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Former Augusta National employee pleads guilty to transporting stolen Masters memorabilia; Arnold Palmer’s green jacket among stolen items

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According to a report from the Chicago Tribune, a man was charged in Chicago with stealing millions of dollars’ worth of memorabilia from Augusta National last month.

The man, Robert Globensky, was charged with transporting the memorabilia across state lines.

The report states that between 2009 and 2022, Globensky allegedly transported “millions of dollars’ worth of Masters golf tournament merchandise and historical memorabilia” from Augusta National “and transported to Tampa, Florida, knowing the same had been stolen, converted and taken by fraud.”

The document was filed in the U.S. District Court for the Northern District of Illinois.

Since then, more details have emerged about the case.

According to Darren Rovell of Cllct, one of the items that was stolen was Arnold Palmer’s green jacket.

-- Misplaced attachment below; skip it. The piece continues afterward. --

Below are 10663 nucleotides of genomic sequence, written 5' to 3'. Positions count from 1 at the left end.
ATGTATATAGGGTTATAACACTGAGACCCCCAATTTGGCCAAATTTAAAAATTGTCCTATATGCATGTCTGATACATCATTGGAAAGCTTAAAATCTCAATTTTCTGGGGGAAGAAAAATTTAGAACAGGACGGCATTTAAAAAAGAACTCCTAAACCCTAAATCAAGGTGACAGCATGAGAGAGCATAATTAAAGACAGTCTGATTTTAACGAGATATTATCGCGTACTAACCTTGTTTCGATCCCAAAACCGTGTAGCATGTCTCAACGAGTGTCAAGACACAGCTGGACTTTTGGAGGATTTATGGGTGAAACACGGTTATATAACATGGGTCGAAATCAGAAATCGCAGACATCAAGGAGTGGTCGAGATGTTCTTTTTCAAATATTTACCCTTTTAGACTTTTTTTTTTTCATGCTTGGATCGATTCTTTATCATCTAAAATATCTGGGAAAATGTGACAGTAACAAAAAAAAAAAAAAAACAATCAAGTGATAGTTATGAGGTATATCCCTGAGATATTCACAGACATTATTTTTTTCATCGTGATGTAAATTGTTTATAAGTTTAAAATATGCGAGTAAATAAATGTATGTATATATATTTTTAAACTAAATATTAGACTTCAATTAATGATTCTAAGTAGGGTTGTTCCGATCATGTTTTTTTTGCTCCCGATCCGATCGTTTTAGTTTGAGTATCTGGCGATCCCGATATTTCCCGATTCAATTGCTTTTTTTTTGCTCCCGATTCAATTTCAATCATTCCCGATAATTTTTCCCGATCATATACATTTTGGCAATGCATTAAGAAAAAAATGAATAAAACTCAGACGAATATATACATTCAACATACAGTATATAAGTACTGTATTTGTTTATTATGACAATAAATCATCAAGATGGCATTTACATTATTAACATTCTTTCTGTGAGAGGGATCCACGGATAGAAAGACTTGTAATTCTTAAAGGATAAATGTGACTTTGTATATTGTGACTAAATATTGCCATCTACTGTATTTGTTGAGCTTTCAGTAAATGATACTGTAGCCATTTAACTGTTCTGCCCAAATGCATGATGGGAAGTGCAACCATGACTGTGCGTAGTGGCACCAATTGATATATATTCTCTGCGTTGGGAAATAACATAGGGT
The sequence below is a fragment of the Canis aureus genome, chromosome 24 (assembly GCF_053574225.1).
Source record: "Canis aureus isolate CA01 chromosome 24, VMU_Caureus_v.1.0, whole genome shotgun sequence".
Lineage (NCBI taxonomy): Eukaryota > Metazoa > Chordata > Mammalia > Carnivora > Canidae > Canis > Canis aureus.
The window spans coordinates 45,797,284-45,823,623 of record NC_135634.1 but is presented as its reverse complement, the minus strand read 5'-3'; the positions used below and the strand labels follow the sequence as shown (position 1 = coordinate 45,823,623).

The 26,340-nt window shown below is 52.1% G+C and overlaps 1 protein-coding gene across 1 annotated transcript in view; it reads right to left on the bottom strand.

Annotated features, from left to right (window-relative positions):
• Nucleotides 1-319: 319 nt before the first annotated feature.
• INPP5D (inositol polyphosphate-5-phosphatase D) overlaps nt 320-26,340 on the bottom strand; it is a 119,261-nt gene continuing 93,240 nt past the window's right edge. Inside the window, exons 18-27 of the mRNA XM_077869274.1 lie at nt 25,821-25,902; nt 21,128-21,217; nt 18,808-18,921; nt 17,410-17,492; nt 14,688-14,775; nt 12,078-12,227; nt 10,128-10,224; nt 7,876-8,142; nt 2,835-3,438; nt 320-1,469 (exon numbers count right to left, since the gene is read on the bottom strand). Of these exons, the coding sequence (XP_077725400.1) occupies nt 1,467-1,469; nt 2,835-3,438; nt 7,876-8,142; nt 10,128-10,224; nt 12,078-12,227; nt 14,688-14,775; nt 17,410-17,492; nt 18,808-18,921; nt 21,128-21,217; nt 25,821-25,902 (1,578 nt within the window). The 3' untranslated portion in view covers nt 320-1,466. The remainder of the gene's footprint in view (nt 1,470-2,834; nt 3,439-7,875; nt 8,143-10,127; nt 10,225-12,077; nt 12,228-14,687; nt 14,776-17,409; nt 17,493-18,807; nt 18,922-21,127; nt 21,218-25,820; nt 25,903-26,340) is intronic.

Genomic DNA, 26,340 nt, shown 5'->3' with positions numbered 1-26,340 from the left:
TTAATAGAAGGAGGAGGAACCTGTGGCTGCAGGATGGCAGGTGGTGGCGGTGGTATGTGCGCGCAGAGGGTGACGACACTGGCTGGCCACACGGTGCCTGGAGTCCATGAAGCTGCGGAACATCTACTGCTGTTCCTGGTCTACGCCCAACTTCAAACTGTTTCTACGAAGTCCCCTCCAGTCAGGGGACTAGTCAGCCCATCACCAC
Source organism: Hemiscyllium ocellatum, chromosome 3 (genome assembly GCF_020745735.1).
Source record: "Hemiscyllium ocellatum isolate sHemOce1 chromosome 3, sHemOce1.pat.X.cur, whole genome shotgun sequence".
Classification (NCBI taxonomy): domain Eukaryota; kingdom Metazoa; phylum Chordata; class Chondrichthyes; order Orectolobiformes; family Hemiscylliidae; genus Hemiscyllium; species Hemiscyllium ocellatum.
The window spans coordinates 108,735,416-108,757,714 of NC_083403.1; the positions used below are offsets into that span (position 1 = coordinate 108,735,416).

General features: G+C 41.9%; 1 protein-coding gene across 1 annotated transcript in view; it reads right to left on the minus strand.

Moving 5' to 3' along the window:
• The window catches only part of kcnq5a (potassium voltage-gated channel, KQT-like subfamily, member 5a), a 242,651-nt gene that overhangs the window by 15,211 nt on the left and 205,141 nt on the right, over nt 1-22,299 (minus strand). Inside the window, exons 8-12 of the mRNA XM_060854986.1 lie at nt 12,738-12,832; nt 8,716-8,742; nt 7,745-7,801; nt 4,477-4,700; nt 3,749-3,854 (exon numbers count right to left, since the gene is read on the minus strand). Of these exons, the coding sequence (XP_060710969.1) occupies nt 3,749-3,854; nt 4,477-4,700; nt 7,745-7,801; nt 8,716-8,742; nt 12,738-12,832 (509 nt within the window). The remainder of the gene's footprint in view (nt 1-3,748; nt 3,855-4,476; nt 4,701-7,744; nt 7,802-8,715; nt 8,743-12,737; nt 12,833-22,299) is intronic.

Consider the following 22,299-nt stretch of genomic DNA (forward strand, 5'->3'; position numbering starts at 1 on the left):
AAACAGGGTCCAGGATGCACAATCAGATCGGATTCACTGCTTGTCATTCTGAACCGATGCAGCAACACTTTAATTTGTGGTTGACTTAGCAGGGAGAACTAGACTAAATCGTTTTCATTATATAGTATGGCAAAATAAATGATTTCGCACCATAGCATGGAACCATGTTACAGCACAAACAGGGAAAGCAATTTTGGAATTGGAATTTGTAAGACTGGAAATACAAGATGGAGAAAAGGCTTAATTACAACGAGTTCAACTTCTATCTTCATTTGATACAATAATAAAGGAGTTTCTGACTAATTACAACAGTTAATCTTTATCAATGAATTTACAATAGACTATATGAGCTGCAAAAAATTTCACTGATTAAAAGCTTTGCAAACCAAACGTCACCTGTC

The Chicago Tribune also reported that Globensky was able to steal the merchandise due to his role as a former warehouse coordinator at Augusta National who oversaw the Masters merchandise that was sold.

Rovell states that “A source with intimate knowledge of the case said an Augusta National member, who knew the jacket was missing, contacted a well-known collector who had gained a reputation for tracking down rare items. The member’s goal was to return the jacket to Augusta under the guise of purchasing it in a private sale.”

The plan worked, and the man agreed to sell the jacket for an agreed upon price of $3.6 million. After the sale was complete, the FBI swarmed the house of the thief.

Cllct also reported that Globensky pled guilty in a federal court in Chicago on Wednesday and now faces up to 10 years in prison.

The Chicago Tribune adds that Globensky’s plea deal includes an agreement to provide the government a cashier’s check for $1.5 million in the next few days.